. refinement of torture, applied by the agents of a Even as, in the Iliad, the orphaned Andromache brutal despotism against men generously strivsays to the parting Hector—“Thou art now father, ing for a reform of the state and of society. brother, and dear mother to me!"- -so the Russian The arbitrary deportations are decreed by the people may say to its jury: “You are now legisla- "Third Section," or Secret Police, which is under tors, judges, and the source of mercy at one and the the Emperor's personal direction. Formerly, this
dreaded office had the power of administering the present time, as I am well inforned, more than corporal punishment, in secret, to persons of the six hundred persons of the privileged classes are under upper classes, male or female. At the Sassulitch arrest, to be deported to Siberia without trial. In one trial, the counsel for the defense made a dark of the temporary governor-generalships in the south allusion to this practice, which created a deep of the empire (Odessa) sixty privileged persons have impression in court. It was a reference to a
been already sent to Siberia without trial, and two whipping-machine once in use, and of which hundred persons of this class are under arrest to be some of those present—ladies as well as gentle category to be escorted that a practical difficulty is
judged. So great is the number of persons of this men—may have had personal experience. A said to have arisen in connection with their deportacorrespondent has given the following description. A noble, or privileged person, who has not tion: The suspected person, who could not be been judicially sentenced, when sent to Siberia by brought to trial, but whom it was intended to
“administrative process” (as it is called-i. e., by castigate, would be invited to call at the office the orders of the Third Section, or Secret Police), of the Secret Police. After a few moments' con- must be escorted by two gendarmes, it being against versation with the dread functionary, the floor the laws to manacle a privileged person who is unwould suddenly sink beneath the visitor's feet, condemned. It appears that there are not genand he would find himself suspended by the darmes enough thus to escort the number of persons waist, all that part of the body below it being to be deported, and the Ministry of Secret Police under the floor, and concealed from view. Then has, I understand, proposed to get rid of this diffiinvisible hands and equally invisible rods would culty by sending the privileged persons fettered like rapidly perform their duty—the trap-door would ordinary criminals. . . . The Third Section, or Se.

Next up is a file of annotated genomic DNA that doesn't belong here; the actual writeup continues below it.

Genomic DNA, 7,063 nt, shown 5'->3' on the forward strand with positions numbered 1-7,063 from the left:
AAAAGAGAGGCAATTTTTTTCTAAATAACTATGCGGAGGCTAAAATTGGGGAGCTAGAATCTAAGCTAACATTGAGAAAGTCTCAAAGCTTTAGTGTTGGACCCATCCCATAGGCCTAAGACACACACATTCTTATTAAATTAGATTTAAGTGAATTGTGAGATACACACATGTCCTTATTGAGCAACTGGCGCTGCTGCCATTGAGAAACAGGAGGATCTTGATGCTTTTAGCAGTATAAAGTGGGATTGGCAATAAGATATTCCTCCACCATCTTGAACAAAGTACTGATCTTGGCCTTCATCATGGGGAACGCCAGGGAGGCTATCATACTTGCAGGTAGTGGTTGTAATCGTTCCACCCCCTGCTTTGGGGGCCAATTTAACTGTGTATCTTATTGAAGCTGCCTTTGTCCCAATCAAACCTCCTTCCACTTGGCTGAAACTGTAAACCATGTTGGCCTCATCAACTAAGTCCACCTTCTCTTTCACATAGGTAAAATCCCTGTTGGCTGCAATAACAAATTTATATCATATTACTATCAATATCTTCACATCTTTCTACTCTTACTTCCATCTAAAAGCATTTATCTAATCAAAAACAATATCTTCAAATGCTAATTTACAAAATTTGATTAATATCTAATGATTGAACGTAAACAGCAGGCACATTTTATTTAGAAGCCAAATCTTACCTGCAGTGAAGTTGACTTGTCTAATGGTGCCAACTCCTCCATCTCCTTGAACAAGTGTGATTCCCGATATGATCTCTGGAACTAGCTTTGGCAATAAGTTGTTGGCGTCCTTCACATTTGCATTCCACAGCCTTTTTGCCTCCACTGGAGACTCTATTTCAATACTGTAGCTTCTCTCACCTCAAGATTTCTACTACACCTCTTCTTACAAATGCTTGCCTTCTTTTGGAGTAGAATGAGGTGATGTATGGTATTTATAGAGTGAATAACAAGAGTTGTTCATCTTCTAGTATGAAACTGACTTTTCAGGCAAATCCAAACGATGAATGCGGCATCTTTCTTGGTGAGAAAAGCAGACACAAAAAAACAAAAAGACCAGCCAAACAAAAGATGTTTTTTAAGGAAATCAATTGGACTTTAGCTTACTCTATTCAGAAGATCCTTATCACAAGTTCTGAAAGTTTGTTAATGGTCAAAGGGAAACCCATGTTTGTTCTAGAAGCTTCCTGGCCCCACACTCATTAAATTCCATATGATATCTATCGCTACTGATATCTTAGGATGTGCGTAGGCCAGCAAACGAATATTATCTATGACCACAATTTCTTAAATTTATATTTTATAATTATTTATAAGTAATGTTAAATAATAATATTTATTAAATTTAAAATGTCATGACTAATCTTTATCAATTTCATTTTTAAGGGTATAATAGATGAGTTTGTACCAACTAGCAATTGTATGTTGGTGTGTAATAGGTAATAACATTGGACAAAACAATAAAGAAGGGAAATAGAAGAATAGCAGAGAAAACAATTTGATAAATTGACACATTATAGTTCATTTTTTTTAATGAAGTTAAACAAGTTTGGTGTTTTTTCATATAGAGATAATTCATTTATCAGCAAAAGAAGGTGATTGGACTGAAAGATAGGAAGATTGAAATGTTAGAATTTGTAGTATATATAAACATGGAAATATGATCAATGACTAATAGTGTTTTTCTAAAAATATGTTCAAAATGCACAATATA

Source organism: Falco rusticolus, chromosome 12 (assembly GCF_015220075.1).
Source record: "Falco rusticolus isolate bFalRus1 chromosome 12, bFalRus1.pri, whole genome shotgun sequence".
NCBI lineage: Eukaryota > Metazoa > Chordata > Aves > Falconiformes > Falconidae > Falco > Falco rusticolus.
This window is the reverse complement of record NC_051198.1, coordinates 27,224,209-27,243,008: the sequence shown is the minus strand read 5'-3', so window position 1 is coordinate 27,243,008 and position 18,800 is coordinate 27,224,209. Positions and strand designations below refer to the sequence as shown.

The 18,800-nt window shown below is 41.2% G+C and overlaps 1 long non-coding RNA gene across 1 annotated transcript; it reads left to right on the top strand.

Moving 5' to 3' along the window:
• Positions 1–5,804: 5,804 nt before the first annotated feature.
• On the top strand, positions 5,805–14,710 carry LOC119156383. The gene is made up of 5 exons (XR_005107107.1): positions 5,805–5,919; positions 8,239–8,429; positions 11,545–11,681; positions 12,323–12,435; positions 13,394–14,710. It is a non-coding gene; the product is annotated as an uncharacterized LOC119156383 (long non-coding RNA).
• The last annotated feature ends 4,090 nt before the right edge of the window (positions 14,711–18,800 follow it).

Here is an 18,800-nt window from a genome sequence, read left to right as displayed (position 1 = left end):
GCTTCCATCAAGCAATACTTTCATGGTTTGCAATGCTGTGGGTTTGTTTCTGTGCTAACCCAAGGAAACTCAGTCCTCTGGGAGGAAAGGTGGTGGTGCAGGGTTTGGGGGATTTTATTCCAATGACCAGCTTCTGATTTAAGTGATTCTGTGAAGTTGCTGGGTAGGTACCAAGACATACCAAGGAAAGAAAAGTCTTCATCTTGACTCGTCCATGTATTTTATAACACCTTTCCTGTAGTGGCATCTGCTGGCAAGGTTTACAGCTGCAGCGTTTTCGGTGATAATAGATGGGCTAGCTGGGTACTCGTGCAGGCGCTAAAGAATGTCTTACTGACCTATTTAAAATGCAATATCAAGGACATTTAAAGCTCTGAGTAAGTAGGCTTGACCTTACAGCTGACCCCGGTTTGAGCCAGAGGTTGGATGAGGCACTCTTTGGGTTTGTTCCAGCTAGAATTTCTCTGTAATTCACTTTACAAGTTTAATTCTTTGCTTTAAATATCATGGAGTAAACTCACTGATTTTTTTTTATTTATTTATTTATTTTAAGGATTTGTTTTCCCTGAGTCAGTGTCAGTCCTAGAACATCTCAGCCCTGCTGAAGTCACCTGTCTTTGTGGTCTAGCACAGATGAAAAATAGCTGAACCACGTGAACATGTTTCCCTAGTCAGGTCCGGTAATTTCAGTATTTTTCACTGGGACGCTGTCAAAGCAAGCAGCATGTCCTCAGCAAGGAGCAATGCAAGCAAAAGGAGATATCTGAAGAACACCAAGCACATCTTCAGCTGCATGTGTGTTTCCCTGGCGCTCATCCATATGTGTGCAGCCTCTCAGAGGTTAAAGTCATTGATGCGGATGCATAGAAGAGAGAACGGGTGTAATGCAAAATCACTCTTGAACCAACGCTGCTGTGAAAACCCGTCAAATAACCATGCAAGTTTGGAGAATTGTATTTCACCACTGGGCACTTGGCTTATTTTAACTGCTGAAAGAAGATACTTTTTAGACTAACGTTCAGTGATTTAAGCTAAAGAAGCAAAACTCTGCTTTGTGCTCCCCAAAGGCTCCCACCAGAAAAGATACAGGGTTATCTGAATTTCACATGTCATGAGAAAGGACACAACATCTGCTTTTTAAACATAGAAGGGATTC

cret Police, which is in its proceedings essentially rise again—and the visitor would be bowed out
extra leges, claims to act independently of any other with great courtesy, and go home, carrying with him substantial marks to remind him of his in- lays hold of suspected persons, whether justly or un
department of the empire. This institution, which terview.
justly suspected, and consigns them to Siberia at its Though this more than Oriental custom has pleasure, savors more of Asiatic lawlessness than of been abolished, enough remains of barbarity to enlightened European rule, such as it must be the explain why successive chiefs of the hated police desire of all in authority to see established throughHermandad— Trepoff, Mesentzoff, and Drentelen out the empire. ... I have myself met with respect-should have been the mark of the bullet of able, honorable men who have been arrested and im. popular revenge. A Russian writer says: prisoned, in some cases for a few weeks, in other
cases during months, followed by years of exile in Sie A history of the secret doings, of all the horrors beria, without any charge being brought against them ; and crimes perpetrated by this disgraceful institu- and it is the possibility of this recurring to them, or tion, would fill up many volumes, before the con. to others, that constitutes a Reign of Terror. tents of which the ost sensational novels would appear tame and shallow. There is scarcely any dent of the “ Daily News.” Clearly it is a very
The above description is from the corresponsphere of public or private life which is exempted from the irresponsible control of this Inquisition of pleasant position to be a “privileged person " in the nineteenth century. The verdict of a court has Russia. It marks its occupant, by preference, no value whatever for the Third Section. Not only as a possible candidate for exile to Siberia; the acquitted political offenders are as a rule transported, more cultivated classes being essentially those administratively, to some distant town of the em
which constitute the active element of political pire, but even the judges themselves, when they are dissatisfaction. considered to have passed too lenient a verdict, are Of the treatment of political exiles in Siberia, liable to be forced into resigning their office, and to as it has been carried on for a long time past, I be then exiled in company with the very prisoners have before me a thrilling description from the who had stood before them!
pen of Mr. Robert Lemke, a German writer, who